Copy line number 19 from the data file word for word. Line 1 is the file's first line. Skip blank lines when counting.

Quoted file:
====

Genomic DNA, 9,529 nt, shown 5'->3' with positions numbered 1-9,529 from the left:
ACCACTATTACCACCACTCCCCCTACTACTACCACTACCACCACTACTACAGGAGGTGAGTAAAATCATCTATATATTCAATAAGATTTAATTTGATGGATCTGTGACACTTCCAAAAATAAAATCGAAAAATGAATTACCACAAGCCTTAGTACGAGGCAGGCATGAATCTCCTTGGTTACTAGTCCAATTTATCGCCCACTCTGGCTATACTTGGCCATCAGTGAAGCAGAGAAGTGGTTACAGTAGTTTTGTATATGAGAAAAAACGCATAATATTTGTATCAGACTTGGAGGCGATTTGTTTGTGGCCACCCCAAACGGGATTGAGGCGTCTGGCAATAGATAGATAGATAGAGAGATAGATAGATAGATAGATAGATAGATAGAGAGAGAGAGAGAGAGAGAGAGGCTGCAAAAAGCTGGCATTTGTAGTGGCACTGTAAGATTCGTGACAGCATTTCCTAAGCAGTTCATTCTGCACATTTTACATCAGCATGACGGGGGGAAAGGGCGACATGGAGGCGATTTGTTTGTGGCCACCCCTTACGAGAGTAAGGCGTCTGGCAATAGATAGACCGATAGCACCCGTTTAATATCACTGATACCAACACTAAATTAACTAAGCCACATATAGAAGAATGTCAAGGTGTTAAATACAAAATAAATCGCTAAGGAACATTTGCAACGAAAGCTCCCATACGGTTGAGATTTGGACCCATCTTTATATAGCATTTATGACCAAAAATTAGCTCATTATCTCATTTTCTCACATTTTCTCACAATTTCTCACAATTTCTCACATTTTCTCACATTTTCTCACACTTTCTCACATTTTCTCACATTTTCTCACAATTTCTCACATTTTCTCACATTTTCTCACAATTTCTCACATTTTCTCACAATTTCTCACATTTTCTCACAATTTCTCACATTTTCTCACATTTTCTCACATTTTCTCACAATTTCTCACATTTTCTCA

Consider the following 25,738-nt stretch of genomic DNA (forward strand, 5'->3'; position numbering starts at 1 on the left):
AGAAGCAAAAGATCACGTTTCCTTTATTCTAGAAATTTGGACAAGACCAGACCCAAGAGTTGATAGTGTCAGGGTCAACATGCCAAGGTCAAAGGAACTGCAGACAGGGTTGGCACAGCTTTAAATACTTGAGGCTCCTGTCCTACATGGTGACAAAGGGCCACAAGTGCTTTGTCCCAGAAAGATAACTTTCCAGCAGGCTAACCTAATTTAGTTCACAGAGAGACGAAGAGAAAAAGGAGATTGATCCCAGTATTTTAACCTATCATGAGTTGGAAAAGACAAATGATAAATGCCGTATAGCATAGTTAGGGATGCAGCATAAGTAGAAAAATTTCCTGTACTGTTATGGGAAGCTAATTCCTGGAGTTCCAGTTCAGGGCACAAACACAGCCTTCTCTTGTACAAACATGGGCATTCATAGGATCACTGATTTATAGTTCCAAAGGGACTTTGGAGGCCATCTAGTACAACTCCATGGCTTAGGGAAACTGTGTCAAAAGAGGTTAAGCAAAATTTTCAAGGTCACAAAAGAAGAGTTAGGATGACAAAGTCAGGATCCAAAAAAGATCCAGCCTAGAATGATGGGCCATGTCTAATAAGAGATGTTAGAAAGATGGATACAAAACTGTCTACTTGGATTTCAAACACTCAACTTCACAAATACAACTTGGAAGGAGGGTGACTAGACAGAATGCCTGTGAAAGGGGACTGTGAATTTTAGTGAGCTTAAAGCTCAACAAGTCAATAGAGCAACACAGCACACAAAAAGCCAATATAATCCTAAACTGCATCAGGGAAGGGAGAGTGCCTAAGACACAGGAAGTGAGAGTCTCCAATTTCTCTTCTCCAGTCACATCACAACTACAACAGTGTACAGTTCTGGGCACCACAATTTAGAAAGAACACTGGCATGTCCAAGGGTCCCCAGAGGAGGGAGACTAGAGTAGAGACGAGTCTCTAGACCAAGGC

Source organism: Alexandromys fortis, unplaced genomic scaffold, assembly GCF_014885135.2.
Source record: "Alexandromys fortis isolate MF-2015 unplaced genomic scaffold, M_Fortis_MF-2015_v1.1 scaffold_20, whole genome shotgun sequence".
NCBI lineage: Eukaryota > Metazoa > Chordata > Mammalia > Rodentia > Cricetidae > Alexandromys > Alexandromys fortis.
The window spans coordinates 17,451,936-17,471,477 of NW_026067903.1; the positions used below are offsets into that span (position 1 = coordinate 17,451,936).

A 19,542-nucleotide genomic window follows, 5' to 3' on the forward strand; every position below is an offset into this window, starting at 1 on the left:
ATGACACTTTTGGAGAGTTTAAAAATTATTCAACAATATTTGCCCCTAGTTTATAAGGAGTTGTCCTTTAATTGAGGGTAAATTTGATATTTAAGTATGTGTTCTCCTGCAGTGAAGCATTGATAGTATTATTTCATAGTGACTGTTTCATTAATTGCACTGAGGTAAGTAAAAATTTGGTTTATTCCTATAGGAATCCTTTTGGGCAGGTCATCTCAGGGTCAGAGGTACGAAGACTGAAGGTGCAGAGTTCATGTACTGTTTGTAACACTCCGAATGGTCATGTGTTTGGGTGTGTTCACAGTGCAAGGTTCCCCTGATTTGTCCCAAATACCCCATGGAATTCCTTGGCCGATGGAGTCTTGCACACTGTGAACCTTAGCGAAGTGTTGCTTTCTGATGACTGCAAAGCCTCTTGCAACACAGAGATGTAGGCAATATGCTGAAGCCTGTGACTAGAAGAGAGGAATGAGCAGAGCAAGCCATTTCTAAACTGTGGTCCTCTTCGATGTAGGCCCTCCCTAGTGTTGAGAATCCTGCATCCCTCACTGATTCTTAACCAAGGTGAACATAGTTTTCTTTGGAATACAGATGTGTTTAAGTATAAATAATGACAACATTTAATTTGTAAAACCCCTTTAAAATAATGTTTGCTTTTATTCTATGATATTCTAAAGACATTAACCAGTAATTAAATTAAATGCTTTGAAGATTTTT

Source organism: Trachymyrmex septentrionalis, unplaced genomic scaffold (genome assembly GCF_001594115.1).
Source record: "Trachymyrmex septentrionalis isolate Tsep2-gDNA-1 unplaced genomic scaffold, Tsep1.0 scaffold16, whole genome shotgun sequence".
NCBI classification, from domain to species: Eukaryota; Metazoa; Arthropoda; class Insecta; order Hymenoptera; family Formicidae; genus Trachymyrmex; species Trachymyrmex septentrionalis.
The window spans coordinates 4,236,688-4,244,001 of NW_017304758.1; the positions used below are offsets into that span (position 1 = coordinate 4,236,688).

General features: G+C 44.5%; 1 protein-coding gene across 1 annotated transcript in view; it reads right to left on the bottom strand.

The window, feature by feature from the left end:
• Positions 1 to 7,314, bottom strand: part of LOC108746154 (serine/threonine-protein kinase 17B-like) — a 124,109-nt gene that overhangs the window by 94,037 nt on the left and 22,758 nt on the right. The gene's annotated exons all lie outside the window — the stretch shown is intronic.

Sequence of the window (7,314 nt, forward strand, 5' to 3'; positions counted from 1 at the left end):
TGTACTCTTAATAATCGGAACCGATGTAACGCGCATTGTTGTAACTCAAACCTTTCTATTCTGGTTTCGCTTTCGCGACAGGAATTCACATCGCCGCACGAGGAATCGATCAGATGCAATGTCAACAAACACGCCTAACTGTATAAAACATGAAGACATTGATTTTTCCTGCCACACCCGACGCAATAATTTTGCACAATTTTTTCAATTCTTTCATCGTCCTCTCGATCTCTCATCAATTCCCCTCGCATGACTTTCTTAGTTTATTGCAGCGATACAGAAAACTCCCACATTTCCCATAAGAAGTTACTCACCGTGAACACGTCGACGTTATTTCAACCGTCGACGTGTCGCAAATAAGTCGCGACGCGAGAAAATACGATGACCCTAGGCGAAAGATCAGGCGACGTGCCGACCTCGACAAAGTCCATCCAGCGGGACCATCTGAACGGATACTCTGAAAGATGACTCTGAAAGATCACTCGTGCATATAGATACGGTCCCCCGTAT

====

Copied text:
TGTACTCTTAATAATCGGAACCGATGTAACGCGCATTGTTGTAACTCAAACCTTTCTATTCTGGTTTCGCTTTCGCGACAGGAATTCACATCGCCGCACGAGGAATCGATCAGATGCAATGTCAACAAACACGCCTAACTGTATAAAACATGAAGACATTGATTTTTCCTGCCACACCCGACGCAATAATTTTGCACAATTTTTTCAATTCTTTCATCGTCCTCTCGATCTCTCATCAATTCCCCTCGCATGACTTTCTTAGTTTATTGCAGCGATACAGAAAACTCCCACATTTCCCATAAGAAGTTACTCACCGTGAACACGTCGACGTTATTTCAACCGTCGACGTGTCGCAAATAAGTCGCGACGCGAGAAAATACGATGACCCTAGGCGAAAGATCAGGCGACGTGCCGACCTCGACAAAGTCCATCCAGCGGGACCATCTGAACGGATACTCTGAAAGATGACTCTGAAAGATCACTCGTGCATATAGATACGGTCCCCCGTAT